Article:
Sunday, January 01, 2006

Live from the Renegade Province

It used to be that New Year's wasn't really a big deal in Taiwan, but it seems to be getting to be more and more of one all the time. Maybe it's the festivities and fireworks at the Taipei 101 building that are drawing more interest. But still, for Taiwanese, the real "new year" is the one on the lunar calendar. I was really surprised when I went to Japan and found that not only do they not celebrate the lunar new year, but that they have moved its celebrations over to the January 1st one. Going to a Buddhist temple on Jan. 1st just seemed so bizarre to me at first. But I got over it--I mean, apparently Jesus was actually born in April, but that doesn't stop us from celebrating Christmas on Dec. 25th (with Pagan trees for decorations).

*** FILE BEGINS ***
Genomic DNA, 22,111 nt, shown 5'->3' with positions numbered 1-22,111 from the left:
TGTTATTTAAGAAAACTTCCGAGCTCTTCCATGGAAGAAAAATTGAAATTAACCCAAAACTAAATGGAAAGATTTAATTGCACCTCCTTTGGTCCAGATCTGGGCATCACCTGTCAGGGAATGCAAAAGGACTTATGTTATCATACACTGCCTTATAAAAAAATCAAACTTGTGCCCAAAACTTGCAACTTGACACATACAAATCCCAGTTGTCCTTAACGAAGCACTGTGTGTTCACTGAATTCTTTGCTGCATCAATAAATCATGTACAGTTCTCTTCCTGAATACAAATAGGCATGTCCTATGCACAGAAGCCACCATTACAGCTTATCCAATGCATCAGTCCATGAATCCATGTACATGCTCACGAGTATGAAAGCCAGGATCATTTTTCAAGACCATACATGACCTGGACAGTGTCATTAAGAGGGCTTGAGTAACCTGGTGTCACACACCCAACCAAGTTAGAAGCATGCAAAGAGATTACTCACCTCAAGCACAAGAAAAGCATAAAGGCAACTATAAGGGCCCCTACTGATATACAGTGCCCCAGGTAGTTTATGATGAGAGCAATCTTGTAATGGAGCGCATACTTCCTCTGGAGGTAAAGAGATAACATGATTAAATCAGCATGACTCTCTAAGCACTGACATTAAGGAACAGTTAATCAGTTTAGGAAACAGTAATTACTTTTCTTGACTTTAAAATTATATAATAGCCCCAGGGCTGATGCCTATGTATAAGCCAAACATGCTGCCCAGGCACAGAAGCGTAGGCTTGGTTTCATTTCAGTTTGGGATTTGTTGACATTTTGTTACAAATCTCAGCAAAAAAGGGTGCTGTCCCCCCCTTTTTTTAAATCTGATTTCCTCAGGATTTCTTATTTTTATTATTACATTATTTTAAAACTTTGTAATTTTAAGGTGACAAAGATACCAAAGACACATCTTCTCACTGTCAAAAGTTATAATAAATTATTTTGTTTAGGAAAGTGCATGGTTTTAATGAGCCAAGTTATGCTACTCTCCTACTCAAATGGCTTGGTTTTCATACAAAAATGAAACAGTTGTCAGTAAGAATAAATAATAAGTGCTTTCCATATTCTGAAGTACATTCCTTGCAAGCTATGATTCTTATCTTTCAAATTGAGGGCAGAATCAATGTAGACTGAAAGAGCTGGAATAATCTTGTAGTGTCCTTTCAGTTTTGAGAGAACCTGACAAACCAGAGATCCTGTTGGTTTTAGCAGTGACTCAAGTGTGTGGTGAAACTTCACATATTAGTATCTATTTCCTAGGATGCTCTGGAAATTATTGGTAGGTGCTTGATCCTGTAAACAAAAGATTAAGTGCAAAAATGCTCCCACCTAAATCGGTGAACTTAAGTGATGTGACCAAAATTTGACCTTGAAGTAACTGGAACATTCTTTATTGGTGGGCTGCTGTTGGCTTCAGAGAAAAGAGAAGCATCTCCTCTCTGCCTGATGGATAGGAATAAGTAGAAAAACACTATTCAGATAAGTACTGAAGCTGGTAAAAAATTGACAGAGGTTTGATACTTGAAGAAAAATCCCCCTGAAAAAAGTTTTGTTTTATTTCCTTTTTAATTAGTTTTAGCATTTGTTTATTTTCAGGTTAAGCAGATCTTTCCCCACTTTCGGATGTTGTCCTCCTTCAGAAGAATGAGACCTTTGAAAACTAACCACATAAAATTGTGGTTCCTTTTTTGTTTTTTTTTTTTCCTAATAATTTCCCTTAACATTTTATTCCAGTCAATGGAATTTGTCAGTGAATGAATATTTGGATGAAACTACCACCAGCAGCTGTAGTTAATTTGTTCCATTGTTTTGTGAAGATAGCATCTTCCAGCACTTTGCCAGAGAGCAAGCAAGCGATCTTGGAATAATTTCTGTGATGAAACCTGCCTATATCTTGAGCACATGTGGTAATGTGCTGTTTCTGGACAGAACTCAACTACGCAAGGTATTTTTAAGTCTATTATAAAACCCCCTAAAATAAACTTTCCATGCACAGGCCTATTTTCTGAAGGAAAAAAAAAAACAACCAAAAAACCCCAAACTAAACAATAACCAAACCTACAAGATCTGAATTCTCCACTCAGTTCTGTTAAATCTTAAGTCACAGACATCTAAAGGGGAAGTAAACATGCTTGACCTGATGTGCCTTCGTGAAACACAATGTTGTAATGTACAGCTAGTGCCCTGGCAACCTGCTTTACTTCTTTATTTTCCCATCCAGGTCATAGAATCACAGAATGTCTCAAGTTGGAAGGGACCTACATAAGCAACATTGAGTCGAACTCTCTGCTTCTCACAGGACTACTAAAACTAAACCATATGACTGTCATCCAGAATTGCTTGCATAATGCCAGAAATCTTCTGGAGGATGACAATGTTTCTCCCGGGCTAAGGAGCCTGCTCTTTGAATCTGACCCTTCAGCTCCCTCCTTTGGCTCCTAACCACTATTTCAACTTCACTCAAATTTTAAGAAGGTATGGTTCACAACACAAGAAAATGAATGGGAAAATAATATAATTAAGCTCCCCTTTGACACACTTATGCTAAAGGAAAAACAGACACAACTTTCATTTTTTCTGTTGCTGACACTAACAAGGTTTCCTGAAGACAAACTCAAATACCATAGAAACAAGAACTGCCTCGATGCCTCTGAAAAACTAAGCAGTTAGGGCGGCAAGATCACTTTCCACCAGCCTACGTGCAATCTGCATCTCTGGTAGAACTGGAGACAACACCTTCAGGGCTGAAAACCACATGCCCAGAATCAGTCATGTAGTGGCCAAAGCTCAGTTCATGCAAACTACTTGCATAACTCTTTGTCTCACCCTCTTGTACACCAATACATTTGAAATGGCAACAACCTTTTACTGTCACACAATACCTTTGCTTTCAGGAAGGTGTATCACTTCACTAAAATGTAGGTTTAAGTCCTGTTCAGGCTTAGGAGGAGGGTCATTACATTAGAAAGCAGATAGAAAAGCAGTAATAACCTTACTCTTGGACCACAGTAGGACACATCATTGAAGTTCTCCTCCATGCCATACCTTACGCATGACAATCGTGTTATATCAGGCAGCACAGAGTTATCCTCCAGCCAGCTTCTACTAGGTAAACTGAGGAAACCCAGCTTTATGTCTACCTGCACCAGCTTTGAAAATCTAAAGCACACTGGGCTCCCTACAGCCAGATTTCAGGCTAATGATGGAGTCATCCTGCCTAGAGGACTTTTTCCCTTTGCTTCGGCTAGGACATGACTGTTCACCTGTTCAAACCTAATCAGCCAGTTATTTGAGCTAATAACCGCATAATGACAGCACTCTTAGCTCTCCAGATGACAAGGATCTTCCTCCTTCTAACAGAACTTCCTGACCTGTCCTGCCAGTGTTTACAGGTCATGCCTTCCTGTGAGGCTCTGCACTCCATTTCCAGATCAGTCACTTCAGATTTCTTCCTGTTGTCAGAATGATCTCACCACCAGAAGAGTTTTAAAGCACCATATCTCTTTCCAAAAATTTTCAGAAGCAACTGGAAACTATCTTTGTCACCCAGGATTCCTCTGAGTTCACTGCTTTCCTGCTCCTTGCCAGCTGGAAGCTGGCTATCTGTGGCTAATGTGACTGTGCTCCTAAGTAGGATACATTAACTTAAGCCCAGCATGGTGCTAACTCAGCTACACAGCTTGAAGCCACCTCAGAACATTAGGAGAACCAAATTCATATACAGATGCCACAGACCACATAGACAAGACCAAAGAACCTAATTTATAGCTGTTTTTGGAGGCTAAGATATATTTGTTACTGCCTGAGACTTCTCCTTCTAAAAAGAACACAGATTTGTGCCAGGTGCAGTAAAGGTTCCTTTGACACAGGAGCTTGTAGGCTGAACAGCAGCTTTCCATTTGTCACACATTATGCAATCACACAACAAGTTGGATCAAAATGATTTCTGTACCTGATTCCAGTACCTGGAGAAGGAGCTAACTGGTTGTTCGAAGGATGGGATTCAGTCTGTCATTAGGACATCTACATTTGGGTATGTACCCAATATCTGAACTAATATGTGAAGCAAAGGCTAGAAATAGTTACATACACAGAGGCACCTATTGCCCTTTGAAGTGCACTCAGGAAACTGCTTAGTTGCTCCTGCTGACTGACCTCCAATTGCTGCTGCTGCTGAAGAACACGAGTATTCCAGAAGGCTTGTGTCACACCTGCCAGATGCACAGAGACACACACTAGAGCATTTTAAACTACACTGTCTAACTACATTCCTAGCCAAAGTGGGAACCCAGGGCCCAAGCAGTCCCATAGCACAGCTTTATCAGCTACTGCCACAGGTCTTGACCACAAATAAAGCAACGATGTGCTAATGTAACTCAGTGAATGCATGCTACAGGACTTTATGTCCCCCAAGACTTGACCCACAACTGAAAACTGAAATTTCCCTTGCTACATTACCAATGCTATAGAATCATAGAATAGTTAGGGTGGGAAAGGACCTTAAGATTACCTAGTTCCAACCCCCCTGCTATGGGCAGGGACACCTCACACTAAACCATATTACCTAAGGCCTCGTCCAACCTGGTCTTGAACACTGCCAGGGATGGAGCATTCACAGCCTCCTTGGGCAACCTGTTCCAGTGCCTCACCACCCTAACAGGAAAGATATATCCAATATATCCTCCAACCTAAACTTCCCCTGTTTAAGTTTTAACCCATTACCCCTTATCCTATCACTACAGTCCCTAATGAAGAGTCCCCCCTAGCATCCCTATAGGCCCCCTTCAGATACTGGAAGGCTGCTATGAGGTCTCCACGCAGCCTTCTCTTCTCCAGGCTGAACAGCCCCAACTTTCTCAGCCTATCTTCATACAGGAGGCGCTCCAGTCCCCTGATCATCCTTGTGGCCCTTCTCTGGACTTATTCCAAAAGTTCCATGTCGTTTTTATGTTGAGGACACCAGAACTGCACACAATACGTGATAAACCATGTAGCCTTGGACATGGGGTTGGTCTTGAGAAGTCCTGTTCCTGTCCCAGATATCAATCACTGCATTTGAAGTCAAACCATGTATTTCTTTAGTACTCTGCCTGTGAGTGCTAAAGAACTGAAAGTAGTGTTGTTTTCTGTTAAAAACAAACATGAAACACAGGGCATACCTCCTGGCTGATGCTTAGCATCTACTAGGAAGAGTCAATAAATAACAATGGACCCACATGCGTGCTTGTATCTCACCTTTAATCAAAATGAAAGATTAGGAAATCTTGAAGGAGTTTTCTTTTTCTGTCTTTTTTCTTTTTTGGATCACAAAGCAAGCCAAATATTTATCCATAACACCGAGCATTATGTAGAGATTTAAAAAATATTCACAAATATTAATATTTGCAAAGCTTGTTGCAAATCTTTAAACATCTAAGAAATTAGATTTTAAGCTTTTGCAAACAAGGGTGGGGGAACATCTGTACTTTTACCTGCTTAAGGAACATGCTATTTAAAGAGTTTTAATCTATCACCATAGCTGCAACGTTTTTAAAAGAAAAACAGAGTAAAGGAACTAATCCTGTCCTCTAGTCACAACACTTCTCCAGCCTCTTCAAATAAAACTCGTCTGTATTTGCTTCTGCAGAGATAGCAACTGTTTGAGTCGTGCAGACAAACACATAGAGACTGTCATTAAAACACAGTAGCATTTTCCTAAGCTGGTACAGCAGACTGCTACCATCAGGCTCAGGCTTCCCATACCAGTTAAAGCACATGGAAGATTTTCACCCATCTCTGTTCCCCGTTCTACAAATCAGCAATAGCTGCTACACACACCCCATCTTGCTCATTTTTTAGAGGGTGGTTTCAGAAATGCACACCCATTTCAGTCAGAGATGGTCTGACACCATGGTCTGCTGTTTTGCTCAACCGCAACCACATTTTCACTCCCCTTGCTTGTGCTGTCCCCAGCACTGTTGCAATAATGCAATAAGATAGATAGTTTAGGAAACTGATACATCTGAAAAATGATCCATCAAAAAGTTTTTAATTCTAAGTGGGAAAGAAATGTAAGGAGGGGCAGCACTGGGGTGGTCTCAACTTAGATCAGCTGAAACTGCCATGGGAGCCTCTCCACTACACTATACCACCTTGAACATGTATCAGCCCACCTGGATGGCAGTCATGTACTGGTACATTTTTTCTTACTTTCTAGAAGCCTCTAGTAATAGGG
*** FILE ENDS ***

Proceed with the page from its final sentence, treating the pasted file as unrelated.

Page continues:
I am indulging in a bit of Taiwan nostalgia today by checking out the webcams on this page put up by the government.

I discovered this right after who else pops up in my New York Times RSS feed but President Chen Shui-bian. In the article, the following appears:

The speech was Mr. Chen's first major policy address since his Democratic Progressive Party fared badly in islandwide municipal elections on Dec. 3. His party favors greater political independence from the mainland.

Until today, Mr. Chen had said fairly little in the weeks since the Dec. 3 islandwide municipal elections in which his Democratic Progressive Party, which seeks greater political independence from the mainland, fared badly.

Is the NYT trying to hypnotize me? And what does it mean for Taiwan to seek "greater" political independence from "the mainland"? Seems pretty damn independent already, just no one can call it as it is because of the big C. "The Independence that Dare Not Speak its Name!"

Cheers to Michael Turton for the link to the webcams.

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